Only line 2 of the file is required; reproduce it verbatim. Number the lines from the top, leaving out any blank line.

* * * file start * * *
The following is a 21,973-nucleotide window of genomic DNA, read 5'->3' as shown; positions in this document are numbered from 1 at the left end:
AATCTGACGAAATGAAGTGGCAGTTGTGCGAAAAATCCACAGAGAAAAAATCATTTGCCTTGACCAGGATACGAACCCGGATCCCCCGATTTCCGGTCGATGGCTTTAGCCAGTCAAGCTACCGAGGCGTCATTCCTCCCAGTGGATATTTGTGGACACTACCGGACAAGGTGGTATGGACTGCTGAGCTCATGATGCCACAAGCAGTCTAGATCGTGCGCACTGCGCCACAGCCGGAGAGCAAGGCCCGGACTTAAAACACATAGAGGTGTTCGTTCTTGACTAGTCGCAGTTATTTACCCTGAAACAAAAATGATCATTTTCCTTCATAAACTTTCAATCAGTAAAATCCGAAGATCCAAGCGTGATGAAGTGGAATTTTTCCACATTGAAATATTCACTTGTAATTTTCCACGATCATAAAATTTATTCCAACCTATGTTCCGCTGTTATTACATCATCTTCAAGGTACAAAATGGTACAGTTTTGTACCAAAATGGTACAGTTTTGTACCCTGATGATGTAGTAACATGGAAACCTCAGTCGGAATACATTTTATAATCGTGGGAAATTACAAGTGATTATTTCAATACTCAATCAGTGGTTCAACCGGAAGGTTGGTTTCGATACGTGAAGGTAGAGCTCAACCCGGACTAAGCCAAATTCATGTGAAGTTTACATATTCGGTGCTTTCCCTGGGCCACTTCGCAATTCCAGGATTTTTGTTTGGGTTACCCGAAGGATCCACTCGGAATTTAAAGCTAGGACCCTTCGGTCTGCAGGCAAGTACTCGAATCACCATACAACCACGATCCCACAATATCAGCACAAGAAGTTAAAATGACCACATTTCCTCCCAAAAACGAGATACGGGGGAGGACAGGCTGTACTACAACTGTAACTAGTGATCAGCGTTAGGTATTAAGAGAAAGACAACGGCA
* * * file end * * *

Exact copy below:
AATCTGACGAAATGAAGTGGCAGTTGTGCGAAAAATCCACAGAGAAAAAATCATTTGCCTTGACCAGGATACGAACCCGGATCCCCCGATTTCCGGTCGATGGCTTTAGCCAGTCAAGCTACCGAGGCGTCATTCCTCCCAGTGGATATTTGTGGACACTACCGGACAAGGTGGTATGGACTGCTGAGCTCATGATGCCACAAGCAGTCTAGATCGTGCGCACTGCGCCACAGCCGGAGAGCAAGGCCCGGACTTAAAACACATAGAGGTGTTCGTTCTTGACTAGTCGCAGTTATTTACCCTGAAACAAAAATGATCATTTTCCTTCATAAACTTTCAATCAGTAAAATCCGAAGATCCAAGCGTGATGAAGTGGAATTTTTCCACATTGAAATATTCACTTGTAATTTTCCACGATCATAAAATTTATTCCAACCTATGTTCCGCTGTTATTACATCATCTTCAAGGTACAAAATGGTACAGTTTTGTACCAAAATGGTACAGTTTTGTACCCTGATGATGTAGTAACATGGAAACCTCAGTCGGAATACATTTTATAATCGTGGGAAATTACAAGTGATTATTTCAATACTCAATCAGTGGTTCAACCGGAAGGTTGGTTTCGATACGTGAAGGTAGAGCTCAACCCGGACTAAGCCAAATTCATGTGAAGTTTACATATTCGGTGCTTTCCCTGGGCCACTTCGCAATTCCAGGATTTTTGTTTGGGTTACCCGAAGGATCCACTCGGAATTTAAAGCTAGGACCCTTCGGTCTGCAGGCAAGTACTCGAATCACCATACAACCACGATCCCACAATATCAGCACAAGAAGTTAAAATGACCACATTTCCTCCCAAAAACGAGATACGGGGGAGGACAGGCTGTACTACAACTGTAACTAGTGATCAGCGTTAGGTATTAAGAGAAAGACAACGGCA